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  1. #1
    Join Date
    Oct 2002
    Posts
    74

    Unanswered: Like clause in SQL Query

    Hi folks,

    How can I get all names that start with "sci" or "eng" without using the OR clause. In other words, how can I modify the following statement so I don't use the OR clause:
    select * from course where (name like 'sci%' or name like 'eng%')

    Can I use regular expressions to achieve that?

    Thanks!
    -Parul

  2. #2
    Join Date
    Mar 2007
    Location
    Holmestrand, Norway
    Posts
    332
    SQL Server does not have support for RegExp. You could create your own .NET Function for this, however this would perform suboptimal compared to the code you already have, as your code can use indexes efficiently. Thus, my advice is to leave the code as it is.

  3. #3
    Join Date
    Oct 2002
    Posts
    74
    Can we do something on the lines of the following:
    select * from course
    where [name] like '['sci','eng']%'

  4. #4
    Join Date
    Apr 2002
    Location
    Toronto, Canada
    Posts
    20,002
    what's wrong with OR? are you having a performance problem?

    try this --

    select * from course
    where [name] like 'sci%'
    union all
    select * from course
    where [name] like 'eng%'
    rudy.ca | @rudydotca
    Buy my SitePoint book: Simply SQL

  5. #5
    Join Date
    Oct 2002
    Posts
    74
    it's part of an application that allows only a single WHERE clause and the column name cannot be specified twice.

  6. #6
    Join Date
    Apr 2002
    Location
    Toronto, Canada
    Posts
    20,002
    ah, i see

    i guess it doesn't help if i say that the guy who designed the app should be shot
    rudy.ca | @rudydotca
    Buy my SitePoint book: Simply SQL

  7. #7
    Join Date
    Feb 2007
    Posts
    62
    select * from course
    inner join
    (
    select 'sci' c1 union all select 'eng'
    ) x
    on name like c1+'%'

    even better if you already have the table of partial names.

  8. #8
    Join Date
    Jun 2003
    Location
    Ohio
    Posts
    12,592
    Provided Answers: 1
    Ooh! Ooh! Can I try?
    Code:
    --Finds all strings containing 'sci' or 'eng'
    select	*
    from	course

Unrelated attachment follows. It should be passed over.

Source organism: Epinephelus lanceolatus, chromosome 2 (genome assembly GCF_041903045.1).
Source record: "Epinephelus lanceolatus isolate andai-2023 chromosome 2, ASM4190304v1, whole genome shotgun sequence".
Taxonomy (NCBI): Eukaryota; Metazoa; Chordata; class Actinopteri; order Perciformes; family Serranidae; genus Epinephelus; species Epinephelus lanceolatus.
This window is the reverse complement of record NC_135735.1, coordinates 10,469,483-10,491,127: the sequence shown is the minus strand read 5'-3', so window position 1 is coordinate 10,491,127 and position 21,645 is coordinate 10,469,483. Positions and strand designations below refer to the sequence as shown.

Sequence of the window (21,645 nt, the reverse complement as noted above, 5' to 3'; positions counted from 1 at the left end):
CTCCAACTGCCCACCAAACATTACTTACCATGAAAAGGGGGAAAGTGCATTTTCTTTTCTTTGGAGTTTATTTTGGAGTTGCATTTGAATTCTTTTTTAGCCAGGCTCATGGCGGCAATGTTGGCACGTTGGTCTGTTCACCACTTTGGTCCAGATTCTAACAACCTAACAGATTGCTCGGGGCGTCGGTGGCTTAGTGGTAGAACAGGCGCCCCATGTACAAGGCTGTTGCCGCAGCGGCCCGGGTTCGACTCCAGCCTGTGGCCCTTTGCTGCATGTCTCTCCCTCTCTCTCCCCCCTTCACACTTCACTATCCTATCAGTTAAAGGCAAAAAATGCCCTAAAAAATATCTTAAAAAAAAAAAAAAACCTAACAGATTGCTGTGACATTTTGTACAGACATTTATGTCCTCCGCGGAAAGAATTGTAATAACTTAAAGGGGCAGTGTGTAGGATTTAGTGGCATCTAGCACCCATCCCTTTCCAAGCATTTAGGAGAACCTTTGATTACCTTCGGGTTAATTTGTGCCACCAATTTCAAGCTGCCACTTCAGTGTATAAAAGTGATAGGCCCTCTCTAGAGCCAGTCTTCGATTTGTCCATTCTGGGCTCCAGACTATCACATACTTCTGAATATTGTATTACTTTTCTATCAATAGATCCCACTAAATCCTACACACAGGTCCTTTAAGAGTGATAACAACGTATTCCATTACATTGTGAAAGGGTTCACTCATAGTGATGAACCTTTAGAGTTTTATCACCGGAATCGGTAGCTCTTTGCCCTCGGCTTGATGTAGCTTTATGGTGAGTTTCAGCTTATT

where	len(replace(replace(name, 'sci', ''), 'eng', '')) < len(name)
    
    --Finds all strings starting with 'sci' or 'eng'
    select	*
    from	course
    where	len(replace(replace(left(name, 3), 'sci', ''), 'eng', '')) < 3
    If it's not practically useful, then it's practically useless.

    blindman
    www.chess.com: "sqlblindman"
    www.LobsterShot.blogspot.com

  9. #9
    Join Date
    Oct 2002
    Posts
    74
    hi blindman,
    the second query is giving me other names as well...

  10. #10
    Join Date
    Oct 2002
    Posts
    74
    can we specify strings instead of characters in regular expressions?

  11. #11
    Join Date
    Nov 2002
    Location
    Jersey
    Posts
    10,322
    Quote Originally Posted by ParulV
    it's part of an application that allows only a single WHERE clause and the column name cannot be specified twice.

    Ah 4GL...never worth their salt

    Is it calling a sproc? In any case it's dynamic and can probably be hacked
    Brett
    8-)

    It's a Great Day for America everybody!

    dbforums Yak CorralRadio 'Rita
    dbForums Member List
    I'm Good Once as I ever was

    The physical order of data in a database has no meaning.

  12. #12
    Join Date
    Oct 2002
    Posts
    74
    Its not calling any stored proc. I am just wondering if I can use regular expressions and match strings instead of single characters. Do reg exp allow for that?

  13. #13
    Join Date
    Apr 2002
    Location
    Toronto, Canada
    Posts
    20,002
    ooh! ooh! can i try?

    where charindex('sci',name)+charindex('eng',name) = 1

    rudy.ca | @rudydotca
    Buy my SitePoint book: Simply SQL

  14. #14
    Join Date
    Jun 2003
    Location
    Ohio
    Posts
    12,592
    Provided Answers: 1
    Quote Originally Posted by ParulV
    hi blindman,
    the second query is giving me other names as well...
    Hmm...I suppose it would eroneously return names less than three characters long. Is that what is happening?

    Try this:
    Code:
    --Finds all strings starting with 'sci' or 'eng'
    select	*
    from	course
    where	replace(left(name, 3), 'sci', 'eng') = 'eng'
    If it's not practically useful, then it's practically useless.

    blindman
    www.chess.com: "sqlblindman"
    www.LobsterShot.blogspot.com

  15. #15
    Join Date
    Nov 2002
    Location
    Jersey
    Posts
    10,322
    Here's my shot

    Code:
    SET NOCOUNT ON
    CREATE TABLE myTable99([name] varchar(100))
    GO
    
    INSERT INTO myTable99([name])
    SELECT 'Science of mixology' UNION ALL
    SELECT 'Engineering of mixology' UNION ALL
    SELECT 'Bachelor of Go Go' UNION ALL
    SELECT 'Dr. Drunk'
    GO
    
    DECLARE @like table([name] varchar(100))
    INSERT INTO @like([name]) SELECT 'sci' UNION ALL SELECT 'eng'
    
    SELECT * FROM myTable99 t JOIN @like l ON t.[name] LIKE l.[name]+'%'
    GO
    
    SET NOCOUNT OFF
    DROP TABLE myTable99
    GO
    Brett
    8-)

    It's a Great Day for America everybody!

    dbforums Yak CorralRadio 'Rita
    dbForums Member List
    I'm Good Once as I ever was

    The physical order of data in a database has no meaning.

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